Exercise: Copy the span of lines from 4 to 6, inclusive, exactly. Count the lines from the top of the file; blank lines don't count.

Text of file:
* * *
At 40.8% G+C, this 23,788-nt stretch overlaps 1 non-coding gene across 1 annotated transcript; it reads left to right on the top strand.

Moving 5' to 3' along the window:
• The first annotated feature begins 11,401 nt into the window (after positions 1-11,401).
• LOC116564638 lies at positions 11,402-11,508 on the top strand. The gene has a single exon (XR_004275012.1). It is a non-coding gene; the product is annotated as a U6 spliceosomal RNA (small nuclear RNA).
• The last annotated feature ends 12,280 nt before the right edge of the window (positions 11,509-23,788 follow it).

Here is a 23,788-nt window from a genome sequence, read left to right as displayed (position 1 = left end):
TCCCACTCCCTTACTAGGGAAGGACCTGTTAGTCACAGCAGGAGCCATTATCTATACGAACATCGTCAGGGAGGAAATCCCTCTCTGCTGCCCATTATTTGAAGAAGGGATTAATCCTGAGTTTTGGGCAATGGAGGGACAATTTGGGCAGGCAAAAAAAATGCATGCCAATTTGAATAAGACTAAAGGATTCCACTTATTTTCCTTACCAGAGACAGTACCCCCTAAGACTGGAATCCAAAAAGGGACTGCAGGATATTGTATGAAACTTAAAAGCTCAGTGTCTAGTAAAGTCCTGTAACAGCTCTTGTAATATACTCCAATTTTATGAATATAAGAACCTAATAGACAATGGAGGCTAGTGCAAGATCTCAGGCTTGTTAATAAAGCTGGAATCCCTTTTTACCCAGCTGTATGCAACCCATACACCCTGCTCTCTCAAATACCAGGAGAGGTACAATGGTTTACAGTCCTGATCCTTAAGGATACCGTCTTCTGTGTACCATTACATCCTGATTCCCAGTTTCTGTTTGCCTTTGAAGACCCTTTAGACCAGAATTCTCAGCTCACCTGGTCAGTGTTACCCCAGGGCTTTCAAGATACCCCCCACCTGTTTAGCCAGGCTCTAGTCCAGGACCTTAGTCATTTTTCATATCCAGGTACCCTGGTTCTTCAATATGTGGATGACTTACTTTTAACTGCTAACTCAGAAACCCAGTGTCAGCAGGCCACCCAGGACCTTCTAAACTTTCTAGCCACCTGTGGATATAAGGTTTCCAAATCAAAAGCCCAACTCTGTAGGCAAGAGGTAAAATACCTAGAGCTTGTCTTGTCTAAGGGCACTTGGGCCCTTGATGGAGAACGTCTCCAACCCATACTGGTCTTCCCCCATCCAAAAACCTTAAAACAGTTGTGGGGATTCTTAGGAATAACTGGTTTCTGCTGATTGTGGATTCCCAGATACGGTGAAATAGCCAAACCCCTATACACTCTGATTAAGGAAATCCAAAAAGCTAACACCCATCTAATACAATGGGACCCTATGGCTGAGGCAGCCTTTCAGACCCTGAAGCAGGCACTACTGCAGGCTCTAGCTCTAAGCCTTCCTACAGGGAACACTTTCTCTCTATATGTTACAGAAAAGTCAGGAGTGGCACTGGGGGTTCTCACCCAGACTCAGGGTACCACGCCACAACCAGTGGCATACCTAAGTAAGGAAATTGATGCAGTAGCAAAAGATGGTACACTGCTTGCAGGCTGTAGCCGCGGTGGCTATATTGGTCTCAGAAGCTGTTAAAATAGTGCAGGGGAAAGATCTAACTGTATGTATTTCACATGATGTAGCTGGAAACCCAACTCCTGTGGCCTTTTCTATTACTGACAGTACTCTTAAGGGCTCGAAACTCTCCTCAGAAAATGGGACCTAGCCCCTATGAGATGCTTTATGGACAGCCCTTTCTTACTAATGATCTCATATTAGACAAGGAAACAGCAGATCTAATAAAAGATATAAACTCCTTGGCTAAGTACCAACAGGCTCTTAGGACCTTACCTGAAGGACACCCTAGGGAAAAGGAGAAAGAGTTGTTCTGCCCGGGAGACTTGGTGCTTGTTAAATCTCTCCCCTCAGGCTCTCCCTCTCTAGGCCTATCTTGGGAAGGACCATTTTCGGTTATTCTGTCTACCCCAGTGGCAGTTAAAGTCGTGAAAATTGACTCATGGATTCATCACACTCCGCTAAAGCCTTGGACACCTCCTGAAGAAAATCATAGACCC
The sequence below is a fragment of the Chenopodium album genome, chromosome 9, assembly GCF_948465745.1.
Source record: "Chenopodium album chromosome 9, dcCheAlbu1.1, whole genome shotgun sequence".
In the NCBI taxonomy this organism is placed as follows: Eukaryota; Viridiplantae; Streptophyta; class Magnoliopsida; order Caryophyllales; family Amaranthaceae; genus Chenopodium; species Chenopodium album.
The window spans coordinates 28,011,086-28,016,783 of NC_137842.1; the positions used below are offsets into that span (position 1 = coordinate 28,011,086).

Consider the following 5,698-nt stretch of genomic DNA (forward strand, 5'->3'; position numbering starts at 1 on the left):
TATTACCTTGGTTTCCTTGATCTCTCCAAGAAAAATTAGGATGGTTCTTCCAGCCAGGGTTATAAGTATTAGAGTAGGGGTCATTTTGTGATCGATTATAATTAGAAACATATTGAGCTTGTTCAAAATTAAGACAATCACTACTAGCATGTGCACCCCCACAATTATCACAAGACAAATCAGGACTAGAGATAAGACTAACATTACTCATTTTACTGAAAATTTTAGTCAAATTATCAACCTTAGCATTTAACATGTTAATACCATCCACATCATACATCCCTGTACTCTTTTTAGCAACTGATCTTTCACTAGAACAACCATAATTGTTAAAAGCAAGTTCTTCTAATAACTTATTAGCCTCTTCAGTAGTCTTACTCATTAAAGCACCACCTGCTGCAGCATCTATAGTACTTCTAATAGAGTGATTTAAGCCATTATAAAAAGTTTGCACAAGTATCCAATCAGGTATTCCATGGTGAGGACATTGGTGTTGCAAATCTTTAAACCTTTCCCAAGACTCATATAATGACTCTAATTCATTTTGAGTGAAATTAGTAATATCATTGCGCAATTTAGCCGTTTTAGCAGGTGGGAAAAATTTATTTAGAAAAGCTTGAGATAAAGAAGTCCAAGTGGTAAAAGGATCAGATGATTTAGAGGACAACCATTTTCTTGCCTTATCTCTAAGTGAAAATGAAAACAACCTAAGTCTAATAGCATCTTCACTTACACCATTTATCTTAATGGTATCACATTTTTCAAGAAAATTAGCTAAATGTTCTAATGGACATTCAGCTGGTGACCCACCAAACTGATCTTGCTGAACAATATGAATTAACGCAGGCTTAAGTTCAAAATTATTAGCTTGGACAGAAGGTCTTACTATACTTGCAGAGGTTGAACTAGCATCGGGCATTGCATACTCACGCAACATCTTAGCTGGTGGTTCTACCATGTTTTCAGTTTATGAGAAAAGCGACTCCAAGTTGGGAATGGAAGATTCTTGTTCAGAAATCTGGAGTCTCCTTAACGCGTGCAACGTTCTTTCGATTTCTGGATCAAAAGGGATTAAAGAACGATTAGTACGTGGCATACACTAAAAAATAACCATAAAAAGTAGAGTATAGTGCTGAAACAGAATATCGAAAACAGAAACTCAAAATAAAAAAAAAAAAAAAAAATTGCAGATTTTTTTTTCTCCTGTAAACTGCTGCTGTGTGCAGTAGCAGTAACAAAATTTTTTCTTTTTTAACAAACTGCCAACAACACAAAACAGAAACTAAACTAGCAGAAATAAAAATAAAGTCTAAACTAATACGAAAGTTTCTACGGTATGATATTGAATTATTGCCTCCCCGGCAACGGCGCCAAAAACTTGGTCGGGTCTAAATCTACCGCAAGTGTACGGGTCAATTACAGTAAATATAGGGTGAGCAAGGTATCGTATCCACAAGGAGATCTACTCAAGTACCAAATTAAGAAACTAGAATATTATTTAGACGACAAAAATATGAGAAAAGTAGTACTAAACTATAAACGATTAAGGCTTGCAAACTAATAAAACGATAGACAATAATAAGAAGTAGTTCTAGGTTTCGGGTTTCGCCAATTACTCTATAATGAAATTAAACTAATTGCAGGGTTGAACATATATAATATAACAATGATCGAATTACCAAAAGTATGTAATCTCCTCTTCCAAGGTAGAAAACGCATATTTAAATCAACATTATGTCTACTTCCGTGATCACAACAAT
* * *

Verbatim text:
• LOC116564638 lies at positions 11,402-11,508 on the top strand. The gene has a single exon (XR_004275012.1). It is a non-coding gene; the product is annotated as a U6 spliceosomal RNA (small nuclear RNA).
• The last annotated feature ends 12,280 nt before the right edge of the window (positions 11,509-23,788 follow it).

Here is a 23,788-nt window from a genome sequence, read left to right as displayed (position 1 = left end):